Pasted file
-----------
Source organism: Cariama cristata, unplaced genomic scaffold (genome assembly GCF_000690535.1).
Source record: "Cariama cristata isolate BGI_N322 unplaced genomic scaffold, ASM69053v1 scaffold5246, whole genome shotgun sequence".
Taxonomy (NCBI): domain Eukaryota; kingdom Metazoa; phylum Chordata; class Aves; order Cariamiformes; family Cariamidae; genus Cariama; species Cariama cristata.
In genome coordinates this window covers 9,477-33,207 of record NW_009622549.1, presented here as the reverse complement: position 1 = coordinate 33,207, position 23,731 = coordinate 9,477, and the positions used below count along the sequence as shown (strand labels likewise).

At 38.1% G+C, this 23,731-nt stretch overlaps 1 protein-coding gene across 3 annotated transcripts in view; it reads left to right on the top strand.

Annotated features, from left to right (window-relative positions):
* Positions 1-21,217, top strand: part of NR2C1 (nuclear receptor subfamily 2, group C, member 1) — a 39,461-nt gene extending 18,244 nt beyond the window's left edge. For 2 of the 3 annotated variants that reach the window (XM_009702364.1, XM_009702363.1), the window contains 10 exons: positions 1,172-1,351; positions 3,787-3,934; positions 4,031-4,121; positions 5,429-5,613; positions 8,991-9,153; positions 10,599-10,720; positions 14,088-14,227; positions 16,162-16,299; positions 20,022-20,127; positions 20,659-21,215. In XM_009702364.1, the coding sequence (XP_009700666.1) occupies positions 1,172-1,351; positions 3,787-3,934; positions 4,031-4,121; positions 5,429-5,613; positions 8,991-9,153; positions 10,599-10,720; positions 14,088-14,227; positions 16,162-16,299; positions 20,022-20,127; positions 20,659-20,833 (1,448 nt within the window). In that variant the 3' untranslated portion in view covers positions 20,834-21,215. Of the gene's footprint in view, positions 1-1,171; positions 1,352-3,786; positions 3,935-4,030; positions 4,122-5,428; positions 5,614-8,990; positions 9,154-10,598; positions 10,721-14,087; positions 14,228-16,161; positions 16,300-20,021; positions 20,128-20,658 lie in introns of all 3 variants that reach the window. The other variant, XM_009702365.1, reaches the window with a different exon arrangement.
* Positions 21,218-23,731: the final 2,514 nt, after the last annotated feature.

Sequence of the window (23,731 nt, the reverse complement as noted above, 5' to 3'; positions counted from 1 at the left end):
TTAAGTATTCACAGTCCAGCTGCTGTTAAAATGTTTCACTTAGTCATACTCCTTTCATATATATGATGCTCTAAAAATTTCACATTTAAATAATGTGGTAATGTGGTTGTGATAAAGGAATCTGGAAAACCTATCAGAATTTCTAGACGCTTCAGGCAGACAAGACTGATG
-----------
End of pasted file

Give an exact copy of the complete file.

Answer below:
Source organism: Cariama cristata, unplaced genomic scaffold (genome assembly GCF_000690535.1).
Source record: "Cariama cristata isolate BGI_N322 unplaced genomic scaffold, ASM69053v1 scaffold5246, whole genome shotgun sequence".
Taxonomy (NCBI): domain Eukaryota; kingdom Metazoa; phylum Chordata; class Aves; order Cariamiformes; family Cariamidae; genus Cariama; species Cariama cristata.
In genome coordinates this window covers 9,477-33,207 of record NW_009622549.1, presented here as the reverse complement: position 1 = coordinate 33,207, position 23,731 = coordinate 9,477, and the positions used below count along the sequence as shown (strand labels likewise).

At 38.1% G+C, this 23,731-nt stretch overlaps 1 protein-coding gene across 3 annotated transcripts in view; it reads left to right on the top strand.

Annotated features, from left to right (window-relative positions):
* Positions 1-21,217, top strand: part of NR2C1 (nuclear receptor subfamily 2, group C, member 1) — a 39,461-nt gene extending 18,244 nt beyond the window's left edge. For 2 of the 3 annotated variants that reach the window (XM_009702364.1, XM_009702363.1), the window contains 10 exons: positions 1,172-1,351; positions 3,787-3,934; positions 4,031-4,121; positions 5,429-5,613; positions 8,991-9,153; positions 10,599-10,720; positions 14,088-14,227; positions 16,162-16,299; positions 20,022-20,127; positions 20,659-21,215. In XM_009702364.1, the coding sequence (XP_009700666.1) occupies positions 1,172-1,351; positions 3,787-3,934; positions 4,031-4,121; positions 5,429-5,613; positions 8,991-9,153; positions 10,599-10,720; positions 14,088-14,227; positions 16,162-16,299; positions 20,022-20,127; positions 20,659-20,833 (1,448 nt within the window). In that variant the 3' untranslated portion in view covers positions 20,834-21,215. Of the gene's footprint in view, positions 1-1,171; positions 1,352-3,786; positions 3,935-4,030; positions 4,122-5,428; positions 5,614-8,990; positions 9,154-10,598; positions 10,721-14,087; positions 14,228-16,161; positions 16,300-20,021; positions 20,128-20,658 lie in introns of all 3 variants that reach the window. The other variant, XM_009702365.1, reaches the window with a different exon arrangement.
* Positions 21,218-23,731: the final 2,514 nt, after the last annotated feature.

Sequence of the window (23,731 nt, the reverse complement as noted above, 5' to 3'; positions counted from 1 at the left end):
TTAAGTATTCACAGTCCAGCTGCTGTTAAAATGTTTCACTTAGTCATACTCCTTTCATATATATGATGCTCTAAAAATTTCACATTTAAATAATGTGGTAATGTGGTTGTGATAAAGGAATCTGGAAAACCTATCAGAATTTCTAGACGCTTCAGGCAGACAAGACTGATG